My student said that everyone gets a "clothing allowance" of about a million yen ($10,204) which will be reduced if they don't do particularly well for a long time. Note that amounts of money always sound more impressive in their yen figures than when you convert them to dollars. One can easily be a "millionaire" if you measure in yen.
On the surface, this sounds like a really good deal. She gets free designer clothes in an amount of money few of us could spend, but it's not so great when you scratch beneath the surface. The primary problem is that the company keeps employees' salaries lower because of this allowance. She said she'd rather have the million yen than the clothes. Also, these are designer clothes so the money isn't going to buy as much as run of the mill clothing. Finally, and this is the worst part, she has to pay taxes on the allowance. That means that she pays 10% or 100,000 yen ($1,200) out of her reduced salary for this allowance. This benefit ends up costing her and she has nothing to show for it but piles of clothes that she may not especially want.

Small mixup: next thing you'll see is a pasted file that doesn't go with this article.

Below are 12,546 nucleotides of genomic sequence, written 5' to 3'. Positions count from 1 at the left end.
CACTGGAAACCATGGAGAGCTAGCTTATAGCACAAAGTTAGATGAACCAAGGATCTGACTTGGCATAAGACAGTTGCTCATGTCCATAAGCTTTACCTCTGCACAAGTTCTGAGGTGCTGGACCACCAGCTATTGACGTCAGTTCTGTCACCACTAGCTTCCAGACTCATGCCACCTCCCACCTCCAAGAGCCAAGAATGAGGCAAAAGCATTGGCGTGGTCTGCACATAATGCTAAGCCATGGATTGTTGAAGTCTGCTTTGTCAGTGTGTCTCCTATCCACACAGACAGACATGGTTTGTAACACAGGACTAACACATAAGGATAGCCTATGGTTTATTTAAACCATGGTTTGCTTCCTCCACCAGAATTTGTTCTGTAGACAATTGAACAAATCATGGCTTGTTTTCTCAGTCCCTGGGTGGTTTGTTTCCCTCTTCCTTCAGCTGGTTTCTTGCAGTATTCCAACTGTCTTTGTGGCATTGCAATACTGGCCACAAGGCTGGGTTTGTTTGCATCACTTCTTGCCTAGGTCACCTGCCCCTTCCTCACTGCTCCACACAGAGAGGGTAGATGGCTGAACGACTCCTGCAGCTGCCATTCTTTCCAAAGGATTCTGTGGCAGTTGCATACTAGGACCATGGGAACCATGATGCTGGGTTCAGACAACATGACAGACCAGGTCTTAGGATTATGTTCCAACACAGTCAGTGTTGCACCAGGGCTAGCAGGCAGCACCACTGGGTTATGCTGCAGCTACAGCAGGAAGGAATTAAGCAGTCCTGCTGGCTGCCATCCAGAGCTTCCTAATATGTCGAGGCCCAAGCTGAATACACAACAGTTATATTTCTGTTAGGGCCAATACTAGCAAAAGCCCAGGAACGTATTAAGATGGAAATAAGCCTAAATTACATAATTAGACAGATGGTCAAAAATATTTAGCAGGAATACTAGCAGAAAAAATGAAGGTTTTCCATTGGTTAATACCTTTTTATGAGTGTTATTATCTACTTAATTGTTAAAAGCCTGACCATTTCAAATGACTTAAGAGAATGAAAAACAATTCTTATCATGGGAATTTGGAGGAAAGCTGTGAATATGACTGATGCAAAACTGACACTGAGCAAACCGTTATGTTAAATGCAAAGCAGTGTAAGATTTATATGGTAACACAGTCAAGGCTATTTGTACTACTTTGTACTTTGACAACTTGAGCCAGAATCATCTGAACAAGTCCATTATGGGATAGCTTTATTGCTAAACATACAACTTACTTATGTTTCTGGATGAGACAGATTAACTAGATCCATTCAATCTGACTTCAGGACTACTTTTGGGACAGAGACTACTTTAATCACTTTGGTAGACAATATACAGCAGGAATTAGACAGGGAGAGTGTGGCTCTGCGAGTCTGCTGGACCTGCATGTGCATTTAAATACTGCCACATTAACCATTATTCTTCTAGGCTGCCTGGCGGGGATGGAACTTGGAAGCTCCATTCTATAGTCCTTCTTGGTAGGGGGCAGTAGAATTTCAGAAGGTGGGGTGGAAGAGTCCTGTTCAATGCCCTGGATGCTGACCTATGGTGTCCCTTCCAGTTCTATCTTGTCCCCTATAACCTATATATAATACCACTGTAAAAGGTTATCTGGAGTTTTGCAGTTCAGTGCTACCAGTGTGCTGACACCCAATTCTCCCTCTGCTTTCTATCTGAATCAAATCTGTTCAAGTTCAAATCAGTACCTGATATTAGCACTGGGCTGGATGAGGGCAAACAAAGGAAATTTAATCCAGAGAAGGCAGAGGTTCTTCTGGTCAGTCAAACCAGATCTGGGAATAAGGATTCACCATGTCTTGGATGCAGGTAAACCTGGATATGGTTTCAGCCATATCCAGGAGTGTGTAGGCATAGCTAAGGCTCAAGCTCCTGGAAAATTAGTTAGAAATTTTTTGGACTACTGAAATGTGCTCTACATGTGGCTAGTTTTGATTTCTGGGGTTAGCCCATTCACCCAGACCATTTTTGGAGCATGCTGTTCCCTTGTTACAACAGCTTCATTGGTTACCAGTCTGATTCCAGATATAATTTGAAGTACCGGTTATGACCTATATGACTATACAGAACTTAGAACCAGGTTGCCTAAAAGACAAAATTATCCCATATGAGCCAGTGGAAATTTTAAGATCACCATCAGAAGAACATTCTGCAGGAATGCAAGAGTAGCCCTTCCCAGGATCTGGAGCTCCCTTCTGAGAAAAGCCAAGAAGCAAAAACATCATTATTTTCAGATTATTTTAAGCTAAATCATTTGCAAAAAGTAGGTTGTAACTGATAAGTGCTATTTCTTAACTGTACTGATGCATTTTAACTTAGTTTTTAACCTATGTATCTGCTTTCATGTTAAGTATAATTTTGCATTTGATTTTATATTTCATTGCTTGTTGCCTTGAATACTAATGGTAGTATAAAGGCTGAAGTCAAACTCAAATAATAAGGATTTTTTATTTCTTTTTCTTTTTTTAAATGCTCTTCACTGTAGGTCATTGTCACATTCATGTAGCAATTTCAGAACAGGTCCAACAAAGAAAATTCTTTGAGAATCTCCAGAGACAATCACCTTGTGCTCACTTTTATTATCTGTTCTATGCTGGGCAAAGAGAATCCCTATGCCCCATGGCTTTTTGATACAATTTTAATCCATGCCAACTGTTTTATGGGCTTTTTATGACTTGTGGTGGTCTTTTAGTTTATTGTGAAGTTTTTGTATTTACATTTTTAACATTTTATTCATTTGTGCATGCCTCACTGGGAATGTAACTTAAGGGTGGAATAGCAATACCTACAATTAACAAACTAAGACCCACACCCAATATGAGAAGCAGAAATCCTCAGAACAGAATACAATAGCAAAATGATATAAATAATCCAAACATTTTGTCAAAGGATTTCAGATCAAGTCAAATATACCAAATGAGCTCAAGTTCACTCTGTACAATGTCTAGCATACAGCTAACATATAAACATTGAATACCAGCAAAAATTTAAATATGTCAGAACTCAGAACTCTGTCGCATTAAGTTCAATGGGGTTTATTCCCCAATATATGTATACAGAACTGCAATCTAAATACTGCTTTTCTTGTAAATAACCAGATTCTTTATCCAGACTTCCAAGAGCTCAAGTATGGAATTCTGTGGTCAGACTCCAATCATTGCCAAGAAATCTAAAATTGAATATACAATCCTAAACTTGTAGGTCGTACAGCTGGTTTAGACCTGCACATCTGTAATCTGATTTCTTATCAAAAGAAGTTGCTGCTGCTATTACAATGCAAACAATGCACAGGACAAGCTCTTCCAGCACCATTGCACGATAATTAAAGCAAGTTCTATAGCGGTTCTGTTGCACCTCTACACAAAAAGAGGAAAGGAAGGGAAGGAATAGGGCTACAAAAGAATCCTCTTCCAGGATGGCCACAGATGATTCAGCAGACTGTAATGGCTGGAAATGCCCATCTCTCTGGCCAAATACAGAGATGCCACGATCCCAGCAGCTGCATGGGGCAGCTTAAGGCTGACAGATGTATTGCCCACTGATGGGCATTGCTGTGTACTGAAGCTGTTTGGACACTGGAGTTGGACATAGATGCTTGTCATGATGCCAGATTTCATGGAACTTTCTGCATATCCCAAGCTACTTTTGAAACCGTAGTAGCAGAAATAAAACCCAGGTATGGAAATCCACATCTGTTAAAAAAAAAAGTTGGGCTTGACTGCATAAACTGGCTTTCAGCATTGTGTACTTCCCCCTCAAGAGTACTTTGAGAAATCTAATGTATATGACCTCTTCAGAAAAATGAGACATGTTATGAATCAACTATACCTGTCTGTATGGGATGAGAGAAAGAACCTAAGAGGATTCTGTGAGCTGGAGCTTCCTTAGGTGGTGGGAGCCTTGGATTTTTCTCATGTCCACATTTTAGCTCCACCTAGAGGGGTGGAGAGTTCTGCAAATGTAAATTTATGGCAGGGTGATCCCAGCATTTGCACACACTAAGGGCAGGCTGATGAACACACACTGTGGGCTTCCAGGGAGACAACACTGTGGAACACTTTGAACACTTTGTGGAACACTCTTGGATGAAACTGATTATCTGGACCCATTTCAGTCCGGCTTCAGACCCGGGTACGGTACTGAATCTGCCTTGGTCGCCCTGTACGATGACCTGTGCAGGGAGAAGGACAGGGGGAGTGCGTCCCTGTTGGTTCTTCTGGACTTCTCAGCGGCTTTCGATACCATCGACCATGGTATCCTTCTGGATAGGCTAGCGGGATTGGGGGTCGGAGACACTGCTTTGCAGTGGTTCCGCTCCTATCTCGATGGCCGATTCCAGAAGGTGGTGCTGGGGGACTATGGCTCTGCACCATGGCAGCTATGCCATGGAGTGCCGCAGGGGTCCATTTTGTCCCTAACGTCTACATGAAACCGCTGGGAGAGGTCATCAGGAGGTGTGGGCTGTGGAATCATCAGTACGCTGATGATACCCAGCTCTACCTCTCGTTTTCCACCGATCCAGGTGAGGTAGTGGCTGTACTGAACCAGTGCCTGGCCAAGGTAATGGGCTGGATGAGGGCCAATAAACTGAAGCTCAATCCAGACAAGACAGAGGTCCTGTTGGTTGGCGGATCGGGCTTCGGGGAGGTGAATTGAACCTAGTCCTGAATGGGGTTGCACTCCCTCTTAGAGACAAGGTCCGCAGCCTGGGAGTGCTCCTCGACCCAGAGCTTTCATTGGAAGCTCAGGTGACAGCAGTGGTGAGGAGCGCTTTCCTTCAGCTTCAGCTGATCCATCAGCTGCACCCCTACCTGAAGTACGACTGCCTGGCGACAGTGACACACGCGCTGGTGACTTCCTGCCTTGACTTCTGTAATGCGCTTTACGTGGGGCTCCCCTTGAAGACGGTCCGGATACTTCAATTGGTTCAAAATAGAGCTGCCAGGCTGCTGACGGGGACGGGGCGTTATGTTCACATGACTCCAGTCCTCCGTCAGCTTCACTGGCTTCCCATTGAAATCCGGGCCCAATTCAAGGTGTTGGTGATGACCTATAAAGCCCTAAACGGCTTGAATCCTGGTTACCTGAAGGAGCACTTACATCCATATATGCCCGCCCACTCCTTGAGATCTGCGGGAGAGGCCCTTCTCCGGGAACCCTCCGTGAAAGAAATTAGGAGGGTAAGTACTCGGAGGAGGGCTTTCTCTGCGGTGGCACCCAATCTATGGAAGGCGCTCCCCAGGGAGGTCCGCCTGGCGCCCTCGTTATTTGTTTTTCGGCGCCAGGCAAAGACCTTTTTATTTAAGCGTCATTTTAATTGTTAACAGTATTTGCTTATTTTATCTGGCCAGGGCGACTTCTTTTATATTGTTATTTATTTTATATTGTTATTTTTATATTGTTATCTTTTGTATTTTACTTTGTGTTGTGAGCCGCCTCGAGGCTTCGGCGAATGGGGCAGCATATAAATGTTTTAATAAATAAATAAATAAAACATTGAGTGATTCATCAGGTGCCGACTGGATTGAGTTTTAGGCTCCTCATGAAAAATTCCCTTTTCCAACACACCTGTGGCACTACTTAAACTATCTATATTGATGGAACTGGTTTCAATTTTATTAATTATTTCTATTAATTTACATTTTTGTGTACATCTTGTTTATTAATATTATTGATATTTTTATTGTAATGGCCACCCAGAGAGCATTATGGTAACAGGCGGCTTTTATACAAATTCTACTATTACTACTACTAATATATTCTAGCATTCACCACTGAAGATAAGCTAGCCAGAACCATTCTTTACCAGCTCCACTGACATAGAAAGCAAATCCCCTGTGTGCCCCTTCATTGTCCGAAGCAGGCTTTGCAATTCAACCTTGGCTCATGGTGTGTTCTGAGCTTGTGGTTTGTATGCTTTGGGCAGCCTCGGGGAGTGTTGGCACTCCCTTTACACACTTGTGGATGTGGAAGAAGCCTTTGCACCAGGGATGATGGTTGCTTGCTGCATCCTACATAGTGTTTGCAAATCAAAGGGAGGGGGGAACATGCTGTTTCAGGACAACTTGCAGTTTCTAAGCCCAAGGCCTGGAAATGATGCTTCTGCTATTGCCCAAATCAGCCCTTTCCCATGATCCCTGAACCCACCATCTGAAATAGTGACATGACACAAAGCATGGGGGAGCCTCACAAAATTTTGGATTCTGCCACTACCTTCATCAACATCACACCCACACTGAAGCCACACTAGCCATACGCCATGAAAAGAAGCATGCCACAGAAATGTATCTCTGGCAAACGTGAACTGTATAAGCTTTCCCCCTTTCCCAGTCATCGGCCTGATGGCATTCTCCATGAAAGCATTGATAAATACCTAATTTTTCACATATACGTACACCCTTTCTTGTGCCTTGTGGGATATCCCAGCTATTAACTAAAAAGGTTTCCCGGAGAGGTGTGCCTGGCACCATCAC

I know that companies all over the world use these sorts of "bonuses" to make their compensation more attractive, from free meals at McDonald's to employee discounts on big ticket items, but given that she's forking over a lot of money in taxes, this seems more egregious. When a "bonus" ends up costing you 25-30% of one months salary, it seems like no bonus at all.